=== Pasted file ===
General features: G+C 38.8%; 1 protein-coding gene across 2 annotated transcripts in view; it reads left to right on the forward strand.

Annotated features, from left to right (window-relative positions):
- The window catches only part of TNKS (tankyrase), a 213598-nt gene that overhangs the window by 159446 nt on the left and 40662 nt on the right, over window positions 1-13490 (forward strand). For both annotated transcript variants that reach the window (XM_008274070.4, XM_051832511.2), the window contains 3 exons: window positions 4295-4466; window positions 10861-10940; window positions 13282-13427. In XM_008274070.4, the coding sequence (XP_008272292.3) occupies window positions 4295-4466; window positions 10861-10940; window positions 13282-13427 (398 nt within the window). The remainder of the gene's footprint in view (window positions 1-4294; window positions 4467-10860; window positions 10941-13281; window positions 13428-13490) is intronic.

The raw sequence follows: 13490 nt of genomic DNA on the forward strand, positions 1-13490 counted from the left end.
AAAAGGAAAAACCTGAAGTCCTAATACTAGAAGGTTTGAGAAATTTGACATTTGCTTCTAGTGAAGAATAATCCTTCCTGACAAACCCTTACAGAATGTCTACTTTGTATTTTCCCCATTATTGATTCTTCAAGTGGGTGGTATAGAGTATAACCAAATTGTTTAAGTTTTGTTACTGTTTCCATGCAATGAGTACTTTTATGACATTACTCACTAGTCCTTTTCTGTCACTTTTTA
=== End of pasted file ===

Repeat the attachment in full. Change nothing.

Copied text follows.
General features: G+C 38.8%; 1 protein-coding gene across 2 annotated transcripts in view; it reads left to right on the forward strand.

Annotated features, from left to right (window-relative positions):
- The window catches only part of TNKS (tankyrase), a 213598-nt gene that overhangs the window by 159446 nt on the left and 40662 nt on the right, over window positions 1-13490 (forward strand). For both annotated transcript variants that reach the window (XM_008274070.4, XM_051832511.2), the window contains 3 exons: window positions 4295-4466; window positions 10861-10940; window positions 13282-13427. In XM_008274070.4, the coding sequence (XP_008272292.3) occupies window positions 4295-4466; window positions 10861-10940; window positions 13282-13427 (398 nt within the window). The remainder of the gene's footprint in view (window positions 1-4294; window positions 4467-10860; window positions 10941-13281; window positions 13428-13490) is intronic.

The raw sequence follows: 13490 nt of genomic DNA on the forward strand, positions 1-13490 counted from the left end.
AAAAGGAAAAACCTGAAGTCCTAATACTAGAAGGTTTGAGAAATTTGACATTTGCTTCTAGTGAAGAATAATCCTTCCTGACAAACCCTTACAGAATGTCTACTTTGTATTTTCCCCATTATTGATTCTTCAAGTGGGTGGTATAGAGTATAACCAAATTGTTTAAGTTTTGTTACTGTTTCCATGCAATGAGTACTTTTATGACATTACTCACTAGTCCTTTTCTGTCACTTTTTA